Thursday, March 17, 2016

Thursday - Genesis 47 - Some Disjointed Thoughts

Joseph presented five of his brothers and his father to Pharaoh. The brothers followed the counsel of Joseph and made sure that Pharaoh knew that they were animal farmers (Genesis 46:33-34). Despite the fact that Egyptians disdained anyone of such employ, the Hebrews’ honesty concerning their occupation procured for them (potentially) good jobs (and also assured the continued purity of their race during the centuries that their descendants would spend in that land).  Not only did Pharaoh offer to the Jews the best of the land... actually, the best of his land... he offered to hire the best among them to watch over his livestock (Genesis 47:5). That job was to become a gargantuan opportunity when Joseph collected all of the livestock in Egypt in exchange for grain from the storehouses (Genesis 47:18). Let us not forget that the famine was still prevailing.
Isn't it neat that Jacob blessed Pharaoh, not the other way around? Hebrews 7:7 says, "And without all contradiction the less is blessed of the better." Not that Jacob was full of himself. Notice the derogatory tone and self-depreciating choice of words that he used in introducing himself to the king (Genesis 47:9). At 130 years of age he thought very little of himself (despite his privileges, successes and prominent position in God’s plan).
Now, tucked into the broader scope of this story is something of a political commentary. There are things that the government can do. Government is not JUST a necessary evil. God ordained it. It has a wholesome purpose. It exists primarily to promote general morality in society by executing justice upon those who violate natural law (Ecclesiastes 8:11). It can and should provide security and stability in exchange for the taxes that it collects.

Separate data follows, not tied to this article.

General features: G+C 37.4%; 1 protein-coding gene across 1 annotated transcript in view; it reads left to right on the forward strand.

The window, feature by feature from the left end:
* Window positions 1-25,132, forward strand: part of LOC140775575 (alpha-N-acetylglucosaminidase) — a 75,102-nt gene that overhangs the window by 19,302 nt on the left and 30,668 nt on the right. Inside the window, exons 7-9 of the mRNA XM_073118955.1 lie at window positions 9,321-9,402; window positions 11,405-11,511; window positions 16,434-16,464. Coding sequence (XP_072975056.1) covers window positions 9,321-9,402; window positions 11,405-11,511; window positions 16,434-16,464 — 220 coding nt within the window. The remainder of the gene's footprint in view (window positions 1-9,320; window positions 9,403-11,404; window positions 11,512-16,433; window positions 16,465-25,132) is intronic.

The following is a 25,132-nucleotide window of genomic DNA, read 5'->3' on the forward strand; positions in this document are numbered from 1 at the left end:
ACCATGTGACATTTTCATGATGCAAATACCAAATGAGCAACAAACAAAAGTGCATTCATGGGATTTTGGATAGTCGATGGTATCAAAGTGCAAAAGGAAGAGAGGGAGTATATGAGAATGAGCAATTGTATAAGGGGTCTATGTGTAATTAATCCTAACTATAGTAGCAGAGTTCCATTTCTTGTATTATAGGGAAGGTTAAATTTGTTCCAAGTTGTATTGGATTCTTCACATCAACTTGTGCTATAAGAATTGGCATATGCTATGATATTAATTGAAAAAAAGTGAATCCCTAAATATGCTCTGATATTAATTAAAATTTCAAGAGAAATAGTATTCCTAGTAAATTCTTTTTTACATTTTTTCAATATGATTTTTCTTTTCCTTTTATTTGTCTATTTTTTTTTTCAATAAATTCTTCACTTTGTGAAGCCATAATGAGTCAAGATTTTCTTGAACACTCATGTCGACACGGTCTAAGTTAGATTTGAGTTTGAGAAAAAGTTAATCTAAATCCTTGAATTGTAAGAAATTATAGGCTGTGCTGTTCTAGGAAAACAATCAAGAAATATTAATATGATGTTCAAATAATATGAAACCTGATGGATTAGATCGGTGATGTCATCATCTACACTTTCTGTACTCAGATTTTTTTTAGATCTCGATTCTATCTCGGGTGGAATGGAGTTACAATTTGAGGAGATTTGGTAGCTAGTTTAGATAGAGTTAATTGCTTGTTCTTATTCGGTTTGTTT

Notice though, that even in the best circumstance, when the government (under Joseph) entered the role of provider rather than protector... and when it became preventative rather than reactionary... the product was a total loss of independence and freedom for the common folk. By the time the seven-year famine was over Pharaoh owned everything in Egypt. That might not be intrinsically evil, but it is undeniably true. Pharaoh ended up with all the money (Genesis 47:14), all the cattle (Genesis 47:17), all the land (Genesis 47:20) and all the people (Genesis 47:21). Of course that was OK as long as a righteous and benevolent leader was in charge. Joseph let these slaves keep 80% of everything that they produced (Genesis 47:26). But, history tells us that eventually there arose a leader in Egypt that not only didn't know Joseph, he didn't know Joseph's ways. The same power in his hand corrupted him. It drove him insane and drove his nation into the ground... poor, powerless and basically irrelevant.

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